The European Centre for Law and Justice, in a statement to the Human Rights Council of the United-Nations, called for a prohibition of abortion throughout the world after 20 weeks of pregnancy.
It is a fact that today with all the advances in medicine, premature babies can be saved at as early as 21 weeks of gestation. Actually, many babies that are aborted after 21 weeks are able to survive outside the womb. Early in the pregnancy, the foetus will die within a few minutes, but after 21 weeks, some can breathe unaided for a long while. In 2007, a study published in the British Journal of Obstetrics and Gynecology concluded that about 1 in 30 abortions after 16 weeks’ gestation result in a born-alive infant. At 23 weeks’ gestation, the number reached 9.7%.
Most of the time, these babies are left to die without any care, not even a blanket, left alone in a room or a closet. Sometimes they are killed, either by lethal injection, asphyxiation or even by breaking their spine.
Once a child slated for death by abortion is born alive, no medical help is offered to him. On the contrary, “Guidance from the Royal College of Obstetricians and Gynaecologists recommends babies over 22 weeks which survive abortion should have their hearts stopped by lethal injection”. In other words, doctors are recommended to kill newborns, while they are trying to save premature babies of the same gestational age.
These practices are clear violations of human rights, since the right to life is refused to a new-born human being. “All human beings are born free and equal in dignity and rights” states article 1 of the United Nations Universal Declaration of Human Rights, 1948.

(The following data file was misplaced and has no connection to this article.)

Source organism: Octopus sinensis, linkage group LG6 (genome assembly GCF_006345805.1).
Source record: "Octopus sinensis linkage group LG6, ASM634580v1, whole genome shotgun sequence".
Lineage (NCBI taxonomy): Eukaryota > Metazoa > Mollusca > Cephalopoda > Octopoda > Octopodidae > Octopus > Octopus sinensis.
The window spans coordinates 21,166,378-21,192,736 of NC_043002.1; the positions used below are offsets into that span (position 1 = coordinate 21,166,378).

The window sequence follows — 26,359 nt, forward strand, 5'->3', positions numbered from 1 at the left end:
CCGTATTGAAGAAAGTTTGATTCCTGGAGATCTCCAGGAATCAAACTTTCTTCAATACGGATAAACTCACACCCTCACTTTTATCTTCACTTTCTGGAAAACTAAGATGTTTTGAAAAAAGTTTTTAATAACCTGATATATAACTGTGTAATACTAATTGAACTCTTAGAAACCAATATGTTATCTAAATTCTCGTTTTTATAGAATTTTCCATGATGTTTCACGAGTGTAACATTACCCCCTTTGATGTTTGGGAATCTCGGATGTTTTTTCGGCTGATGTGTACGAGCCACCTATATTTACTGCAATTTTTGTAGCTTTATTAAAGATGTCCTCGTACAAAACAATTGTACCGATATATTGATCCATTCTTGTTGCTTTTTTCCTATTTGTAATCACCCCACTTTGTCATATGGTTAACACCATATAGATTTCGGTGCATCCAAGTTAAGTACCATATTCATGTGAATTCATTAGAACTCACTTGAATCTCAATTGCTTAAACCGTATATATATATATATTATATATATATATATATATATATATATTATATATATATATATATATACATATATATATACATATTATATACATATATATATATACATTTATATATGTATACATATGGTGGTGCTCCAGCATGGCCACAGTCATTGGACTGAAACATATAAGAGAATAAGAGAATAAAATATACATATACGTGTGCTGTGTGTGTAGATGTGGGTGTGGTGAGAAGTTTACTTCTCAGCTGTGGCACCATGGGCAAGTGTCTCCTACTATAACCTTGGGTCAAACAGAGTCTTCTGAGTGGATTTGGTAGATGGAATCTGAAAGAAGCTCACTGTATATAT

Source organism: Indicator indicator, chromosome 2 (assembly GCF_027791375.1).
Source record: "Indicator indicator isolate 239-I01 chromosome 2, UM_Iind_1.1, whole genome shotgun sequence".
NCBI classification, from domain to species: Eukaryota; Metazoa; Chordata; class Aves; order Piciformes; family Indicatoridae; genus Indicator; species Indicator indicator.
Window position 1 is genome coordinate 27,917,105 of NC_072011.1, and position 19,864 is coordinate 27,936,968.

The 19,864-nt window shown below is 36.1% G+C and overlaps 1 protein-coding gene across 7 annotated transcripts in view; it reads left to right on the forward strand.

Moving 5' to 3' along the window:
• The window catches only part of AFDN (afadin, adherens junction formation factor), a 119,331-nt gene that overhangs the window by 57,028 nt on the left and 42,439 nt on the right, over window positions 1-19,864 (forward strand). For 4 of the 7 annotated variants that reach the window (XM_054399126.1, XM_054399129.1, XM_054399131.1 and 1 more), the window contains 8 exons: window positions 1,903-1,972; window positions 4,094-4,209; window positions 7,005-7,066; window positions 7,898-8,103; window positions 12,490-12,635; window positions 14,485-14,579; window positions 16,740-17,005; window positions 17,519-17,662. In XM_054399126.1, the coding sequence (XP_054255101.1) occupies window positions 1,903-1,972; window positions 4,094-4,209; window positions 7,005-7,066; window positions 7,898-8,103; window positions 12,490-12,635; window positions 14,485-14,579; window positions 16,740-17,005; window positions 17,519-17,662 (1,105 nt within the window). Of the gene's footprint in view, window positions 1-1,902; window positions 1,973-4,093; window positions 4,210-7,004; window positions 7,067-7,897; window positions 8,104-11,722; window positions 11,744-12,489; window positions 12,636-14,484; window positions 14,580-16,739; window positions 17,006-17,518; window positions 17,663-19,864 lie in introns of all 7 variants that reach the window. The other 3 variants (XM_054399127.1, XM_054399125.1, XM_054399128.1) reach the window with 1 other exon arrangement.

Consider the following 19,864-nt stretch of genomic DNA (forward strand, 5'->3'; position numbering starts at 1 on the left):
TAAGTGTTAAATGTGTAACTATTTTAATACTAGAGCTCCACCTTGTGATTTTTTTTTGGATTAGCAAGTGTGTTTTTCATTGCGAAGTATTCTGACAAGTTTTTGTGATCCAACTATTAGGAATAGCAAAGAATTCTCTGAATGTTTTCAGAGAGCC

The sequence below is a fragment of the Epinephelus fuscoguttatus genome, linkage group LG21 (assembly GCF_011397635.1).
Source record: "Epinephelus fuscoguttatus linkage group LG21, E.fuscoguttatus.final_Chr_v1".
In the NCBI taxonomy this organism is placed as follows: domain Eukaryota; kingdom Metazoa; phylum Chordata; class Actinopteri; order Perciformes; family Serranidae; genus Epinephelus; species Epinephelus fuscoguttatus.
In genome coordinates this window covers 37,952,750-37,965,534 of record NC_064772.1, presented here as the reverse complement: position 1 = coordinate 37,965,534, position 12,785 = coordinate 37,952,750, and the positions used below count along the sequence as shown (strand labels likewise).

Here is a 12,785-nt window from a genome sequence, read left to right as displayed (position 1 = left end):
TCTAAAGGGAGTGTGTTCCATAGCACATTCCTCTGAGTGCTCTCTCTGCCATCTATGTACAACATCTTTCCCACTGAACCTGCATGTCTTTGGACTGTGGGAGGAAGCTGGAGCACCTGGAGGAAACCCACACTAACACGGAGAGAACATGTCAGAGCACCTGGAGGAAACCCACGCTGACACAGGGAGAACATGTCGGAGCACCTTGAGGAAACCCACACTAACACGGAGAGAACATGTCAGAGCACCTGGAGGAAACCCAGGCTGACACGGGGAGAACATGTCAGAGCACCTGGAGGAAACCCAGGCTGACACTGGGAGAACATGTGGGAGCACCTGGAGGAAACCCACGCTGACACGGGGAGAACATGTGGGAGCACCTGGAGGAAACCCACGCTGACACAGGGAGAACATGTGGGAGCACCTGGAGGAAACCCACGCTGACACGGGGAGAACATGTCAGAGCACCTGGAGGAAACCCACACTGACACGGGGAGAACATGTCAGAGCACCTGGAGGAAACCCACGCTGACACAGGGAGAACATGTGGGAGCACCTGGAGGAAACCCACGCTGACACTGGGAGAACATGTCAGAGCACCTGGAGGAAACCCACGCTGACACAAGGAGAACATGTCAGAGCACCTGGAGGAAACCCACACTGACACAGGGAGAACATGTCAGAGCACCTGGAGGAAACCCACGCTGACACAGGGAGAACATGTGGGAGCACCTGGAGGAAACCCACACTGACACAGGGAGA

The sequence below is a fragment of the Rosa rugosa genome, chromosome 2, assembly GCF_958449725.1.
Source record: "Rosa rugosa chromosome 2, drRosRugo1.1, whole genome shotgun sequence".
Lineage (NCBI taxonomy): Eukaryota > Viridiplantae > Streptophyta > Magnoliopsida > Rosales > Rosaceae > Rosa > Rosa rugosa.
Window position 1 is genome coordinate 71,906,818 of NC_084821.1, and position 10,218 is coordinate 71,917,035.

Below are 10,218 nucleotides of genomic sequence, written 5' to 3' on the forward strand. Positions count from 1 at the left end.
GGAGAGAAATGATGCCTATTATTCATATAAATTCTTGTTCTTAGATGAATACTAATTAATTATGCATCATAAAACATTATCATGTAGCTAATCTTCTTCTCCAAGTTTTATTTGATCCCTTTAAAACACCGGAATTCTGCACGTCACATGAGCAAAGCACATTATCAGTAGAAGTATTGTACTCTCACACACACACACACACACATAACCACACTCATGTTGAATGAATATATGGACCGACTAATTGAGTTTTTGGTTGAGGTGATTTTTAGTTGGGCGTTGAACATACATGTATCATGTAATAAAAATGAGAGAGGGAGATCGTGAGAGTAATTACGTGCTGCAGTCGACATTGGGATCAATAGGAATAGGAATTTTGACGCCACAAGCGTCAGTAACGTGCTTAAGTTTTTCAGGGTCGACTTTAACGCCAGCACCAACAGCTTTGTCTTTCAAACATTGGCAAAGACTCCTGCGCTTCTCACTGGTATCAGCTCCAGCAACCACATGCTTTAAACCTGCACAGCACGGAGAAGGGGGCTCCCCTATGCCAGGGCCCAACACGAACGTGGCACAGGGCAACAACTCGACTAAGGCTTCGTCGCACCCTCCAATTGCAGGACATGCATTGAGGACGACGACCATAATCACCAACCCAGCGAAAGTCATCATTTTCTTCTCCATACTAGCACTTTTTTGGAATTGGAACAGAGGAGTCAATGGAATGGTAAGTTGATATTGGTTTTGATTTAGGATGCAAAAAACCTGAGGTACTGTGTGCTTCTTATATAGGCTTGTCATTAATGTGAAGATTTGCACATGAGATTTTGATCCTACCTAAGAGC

In Norway, following an investigation into complaints by midwives that late-term abortions were taking place in the country in contravention of the law, the Norwegian Broadcasting (NRK) revealed that statistics from the country's Public Health Institute (Folkehelseinstituttet) showed that from 2001 to 2009, five babies were aborted after the 22 weeks limit. Between 2010 and 2011, 12 such late-term abortions were carried out. Some of the aborted children’s hearts continued beating for between 45 and 90 minutes. In January 2014, the Parliament has adopted a law banning all abortions after 22 weeks, the official threshold of viability.
Furthermore, allowing abortion after 20 weeks does not only permit the violation of the right to life, it also raises the issue of sex selection abortion. Indeed, it is proven that in some countries, parents who know that they are expecting a girl are more likely to abort because they prefer to have a boy, and by 18 weeks, physicians are able to see the sex of the child. Thus, in Montenegro and in the UK, statistics show a deficit of girls because some parents use the possibility of late term abortion to get rid of a female foetus.
And last but not least, the ECLJ stresses that scientific studies prove that foetuses are responsive to touch after 8 weeks, and after 20 weeks they have the “physical structures necessary to experience pain."
In its statement the ECLJ calls for awareness on this matter, and invites the United-Nations to prohibit abortions after 20 weeks in order to avoid these violations of Human rights.
The Human Rights Council, which has undertaken to promote and protect all human rights around the globe, is gathering for a session from March, 3rd to 28th, in Geneva. The Human Rights Council of the United Nations will focus on “the violence against children”, and the ECLJ seize the occasion to raise this problem.
The European Parliament adopted its annual resolution on the situation of fundamental rights in the European Union in 2017.
The European Parliament adopted the report of the Committee on Civil Liberties, Justice and Home Affairs (LIBE) on the rule of law fact-finding mission in Poland. LIBE members held a series of discussions on the reforms of the judiciary and related disputes in Poland in recent years. However, during its visit to Warsaw, the Commission went beyond the framework of the rule of law control procedure, touching upon i.a.
There are many myths about the legal protection of life in the public space. One of them is the claim that Poland, in comparison to most countries of the world, protects the life of unborn children very well. This was the topic of a press conference of the Ordo Iuris Institute.